Studying (and for some of us, also working) entirely from home means that we are more susceptible to the distractions of our household, and may find ourselves overwhelmed. The habits we’ve developed to adapt to traditional formats for work and study and are not so easy to tune into from the bedroom or living room. So— how is an ADHDer supposed to adjust to remote studies during the current COVID-19 pandemic?

Here are 3 tips to help us cope:

1.     Prioritize your own structure and routine

An issue that arises for ADHDers is that at times we may struggle with internal structure. This means that we may be more distracted and feel less tolerant of boredom, which can affect the ability to accomplish tasks in a routine way. In this case, it’s important for ADHDers to set up a structure and routine that is specific to their unique needs. Instead of looking at a routine as boring and infringing on creativity and freedom, we can look at routine setting as a way to get things done efficiently, so that later we can spend time on unique interests without having to face the overwhelm and guilt that can come from pushing aside work tasks.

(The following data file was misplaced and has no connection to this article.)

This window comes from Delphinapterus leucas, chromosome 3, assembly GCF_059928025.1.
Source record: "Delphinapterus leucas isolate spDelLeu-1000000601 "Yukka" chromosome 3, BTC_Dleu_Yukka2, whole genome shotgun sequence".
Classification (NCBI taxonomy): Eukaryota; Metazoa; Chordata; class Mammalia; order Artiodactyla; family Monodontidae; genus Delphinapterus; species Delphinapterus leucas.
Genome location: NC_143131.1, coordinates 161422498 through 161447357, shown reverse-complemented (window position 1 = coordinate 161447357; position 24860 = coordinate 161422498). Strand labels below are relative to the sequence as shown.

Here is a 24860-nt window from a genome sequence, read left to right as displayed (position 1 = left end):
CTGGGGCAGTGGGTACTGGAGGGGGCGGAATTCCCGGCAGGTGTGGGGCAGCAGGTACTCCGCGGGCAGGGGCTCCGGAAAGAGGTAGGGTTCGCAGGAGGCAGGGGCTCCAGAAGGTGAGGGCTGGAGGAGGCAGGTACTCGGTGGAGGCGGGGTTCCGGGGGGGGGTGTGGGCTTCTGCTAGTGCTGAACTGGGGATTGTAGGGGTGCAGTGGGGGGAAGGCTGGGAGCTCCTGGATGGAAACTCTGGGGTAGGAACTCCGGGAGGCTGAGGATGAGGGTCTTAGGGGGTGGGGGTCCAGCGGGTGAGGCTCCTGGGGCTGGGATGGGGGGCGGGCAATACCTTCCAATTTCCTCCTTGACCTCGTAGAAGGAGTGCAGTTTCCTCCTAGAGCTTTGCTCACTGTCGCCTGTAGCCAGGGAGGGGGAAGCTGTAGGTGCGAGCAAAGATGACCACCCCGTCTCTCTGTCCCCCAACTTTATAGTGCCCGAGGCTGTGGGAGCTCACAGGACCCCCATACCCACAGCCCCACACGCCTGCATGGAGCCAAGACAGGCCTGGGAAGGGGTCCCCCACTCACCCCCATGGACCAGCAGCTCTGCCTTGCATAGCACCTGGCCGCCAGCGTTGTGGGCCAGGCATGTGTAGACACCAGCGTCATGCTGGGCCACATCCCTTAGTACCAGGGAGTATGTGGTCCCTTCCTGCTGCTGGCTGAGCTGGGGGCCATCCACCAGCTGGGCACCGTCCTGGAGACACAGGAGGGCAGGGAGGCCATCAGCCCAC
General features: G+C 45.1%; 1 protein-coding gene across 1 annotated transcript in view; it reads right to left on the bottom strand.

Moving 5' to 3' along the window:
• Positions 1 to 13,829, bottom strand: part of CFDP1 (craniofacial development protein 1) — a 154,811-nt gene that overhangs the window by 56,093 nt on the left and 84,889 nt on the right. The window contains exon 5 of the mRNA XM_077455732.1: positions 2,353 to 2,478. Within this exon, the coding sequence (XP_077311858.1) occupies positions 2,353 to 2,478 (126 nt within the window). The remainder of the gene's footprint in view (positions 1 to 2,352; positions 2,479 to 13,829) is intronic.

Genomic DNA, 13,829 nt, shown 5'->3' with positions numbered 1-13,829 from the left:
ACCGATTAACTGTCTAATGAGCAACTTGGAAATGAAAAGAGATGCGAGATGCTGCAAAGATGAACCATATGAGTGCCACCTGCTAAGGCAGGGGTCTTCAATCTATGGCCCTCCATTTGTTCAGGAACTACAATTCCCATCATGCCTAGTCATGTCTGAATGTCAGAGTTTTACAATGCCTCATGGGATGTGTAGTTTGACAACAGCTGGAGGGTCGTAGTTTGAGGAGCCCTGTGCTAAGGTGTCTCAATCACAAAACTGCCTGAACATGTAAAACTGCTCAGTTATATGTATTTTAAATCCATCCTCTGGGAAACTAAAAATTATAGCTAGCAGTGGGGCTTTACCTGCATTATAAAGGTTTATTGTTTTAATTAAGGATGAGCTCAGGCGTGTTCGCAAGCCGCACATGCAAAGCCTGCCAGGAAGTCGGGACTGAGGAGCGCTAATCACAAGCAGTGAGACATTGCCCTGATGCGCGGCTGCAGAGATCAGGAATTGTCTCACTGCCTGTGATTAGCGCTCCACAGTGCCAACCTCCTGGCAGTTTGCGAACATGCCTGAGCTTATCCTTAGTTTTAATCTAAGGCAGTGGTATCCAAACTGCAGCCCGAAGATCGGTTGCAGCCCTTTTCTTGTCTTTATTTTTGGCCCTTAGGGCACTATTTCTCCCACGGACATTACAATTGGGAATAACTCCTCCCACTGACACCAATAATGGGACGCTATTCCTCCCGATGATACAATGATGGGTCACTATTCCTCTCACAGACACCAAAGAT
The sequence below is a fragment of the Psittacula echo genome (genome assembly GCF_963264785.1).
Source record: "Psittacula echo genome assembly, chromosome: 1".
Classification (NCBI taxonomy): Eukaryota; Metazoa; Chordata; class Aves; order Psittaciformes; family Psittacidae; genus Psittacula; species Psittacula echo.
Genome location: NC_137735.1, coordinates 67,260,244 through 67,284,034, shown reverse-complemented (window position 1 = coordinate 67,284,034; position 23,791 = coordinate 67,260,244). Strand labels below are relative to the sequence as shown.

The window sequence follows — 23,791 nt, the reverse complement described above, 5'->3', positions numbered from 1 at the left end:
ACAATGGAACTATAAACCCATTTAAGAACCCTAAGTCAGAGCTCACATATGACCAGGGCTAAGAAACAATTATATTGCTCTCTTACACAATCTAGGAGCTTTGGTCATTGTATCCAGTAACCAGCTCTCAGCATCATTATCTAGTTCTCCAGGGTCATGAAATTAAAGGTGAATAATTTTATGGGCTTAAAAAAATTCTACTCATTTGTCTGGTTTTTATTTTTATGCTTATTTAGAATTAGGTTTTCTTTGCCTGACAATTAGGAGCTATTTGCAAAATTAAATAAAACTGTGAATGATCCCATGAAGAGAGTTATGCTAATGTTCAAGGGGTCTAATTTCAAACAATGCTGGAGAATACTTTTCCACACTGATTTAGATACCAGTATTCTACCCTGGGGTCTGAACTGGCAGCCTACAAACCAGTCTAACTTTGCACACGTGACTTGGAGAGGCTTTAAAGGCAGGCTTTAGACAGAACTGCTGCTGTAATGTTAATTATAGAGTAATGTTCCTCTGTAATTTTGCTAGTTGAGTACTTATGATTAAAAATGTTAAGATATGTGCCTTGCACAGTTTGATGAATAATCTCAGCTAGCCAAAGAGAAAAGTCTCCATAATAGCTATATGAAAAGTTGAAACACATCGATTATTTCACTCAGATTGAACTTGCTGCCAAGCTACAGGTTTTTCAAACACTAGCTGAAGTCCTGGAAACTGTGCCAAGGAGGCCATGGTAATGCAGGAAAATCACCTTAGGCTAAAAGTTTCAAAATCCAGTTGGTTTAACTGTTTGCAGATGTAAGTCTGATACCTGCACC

Routine-setting doesn’t need to be boring! It can actually be helpful, for example, to structure breaks and fun into the work day. This may look like pre-structuring and planning routine breaks, like scheduling 20 minutes after you complete a task to go for a walk or have a quick call with a friend. Planning a consistent and predictable routine may feel challenging at first, but as time goes on, it can become second nature and habit, which can really benefit ADHDers while working from home.

2.     Limit household distractions as best you can

Decide early on in your remote-working journey where you will be doing most of your work. Keeping this space consistent is helpful for implementing a routine. Be sure that the area you choose to work in is quiet (if possible) and limited in visual distractions. Making sure things are uncluttered amongst your work space can help the ADHD brain to remember to prioritize and focus on only what is in front of it.

3.     Set boundaries with loved ones and housemates